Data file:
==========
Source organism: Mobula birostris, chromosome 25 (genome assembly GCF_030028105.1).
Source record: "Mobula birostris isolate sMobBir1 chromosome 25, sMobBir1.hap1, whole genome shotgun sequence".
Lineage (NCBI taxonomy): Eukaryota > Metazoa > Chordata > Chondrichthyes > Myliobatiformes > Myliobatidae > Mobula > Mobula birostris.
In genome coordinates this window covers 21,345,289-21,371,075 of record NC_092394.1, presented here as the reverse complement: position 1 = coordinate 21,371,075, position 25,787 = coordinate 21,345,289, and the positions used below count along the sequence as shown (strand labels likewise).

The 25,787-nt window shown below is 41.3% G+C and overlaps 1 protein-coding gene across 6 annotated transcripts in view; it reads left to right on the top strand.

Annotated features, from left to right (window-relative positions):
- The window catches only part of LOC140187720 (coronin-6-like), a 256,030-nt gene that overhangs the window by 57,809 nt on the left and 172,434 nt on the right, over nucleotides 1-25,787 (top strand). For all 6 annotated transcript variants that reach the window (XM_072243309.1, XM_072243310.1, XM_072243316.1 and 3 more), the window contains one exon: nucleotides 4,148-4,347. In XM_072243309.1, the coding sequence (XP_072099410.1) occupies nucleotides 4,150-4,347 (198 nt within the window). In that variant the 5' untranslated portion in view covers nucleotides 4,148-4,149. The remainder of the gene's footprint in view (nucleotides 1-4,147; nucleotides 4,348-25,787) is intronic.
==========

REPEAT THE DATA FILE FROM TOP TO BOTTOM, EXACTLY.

Source organism: Mobula birostris, chromosome 25 (genome assembly GCF_030028105.1).
Source record: "Mobula birostris isolate sMobBir1 chromosome 25, sMobBir1.hap1, whole genome shotgun sequence".
Lineage (NCBI taxonomy): Eukaryota > Metazoa > Chordata > Chondrichthyes > Myliobatiformes > Myliobatidae > Mobula > Mobula birostris.
In genome coordinates this window covers 21,345,289-21,371,075 of record NC_092394.1, presented here as the reverse complement: position 1 = coordinate 21,371,075, position 25,787 = coordinate 21,345,289, and the positions used below count along the sequence as shown (strand labels likewise).

The 25,787-nt window shown below is 41.3% G+C and overlaps 1 protein-coding gene across 6 annotated transcripts in view; it reads left to right on the top strand.

Annotated features, from left to right (window-relative positions):
- The window catches only part of LOC140187720 (coronin-6-like), a 256,030-nt gene that overhangs the window by 57,809 nt on the left and 172,434 nt on the right, over nucleotides 1-25,787 (top strand). For all 6 annotated transcript variants that reach the window (XM_072243309.1, XM_072243310.1, XM_072243316.1 and 3 more), the window contains one exon: nucleotides 4,148-4,347. In XM_072243309.1, the coding sequence (XP_072099410.1) occupies nucleotides 4,150-4,347 (198 nt within the window). In that variant the 5' untranslated portion in view covers nucleotides 4,148-4,149. The remainder of the gene's footprint in view (nucleotides 1-4,147; nucleotides 4,348-25,787) is intronic.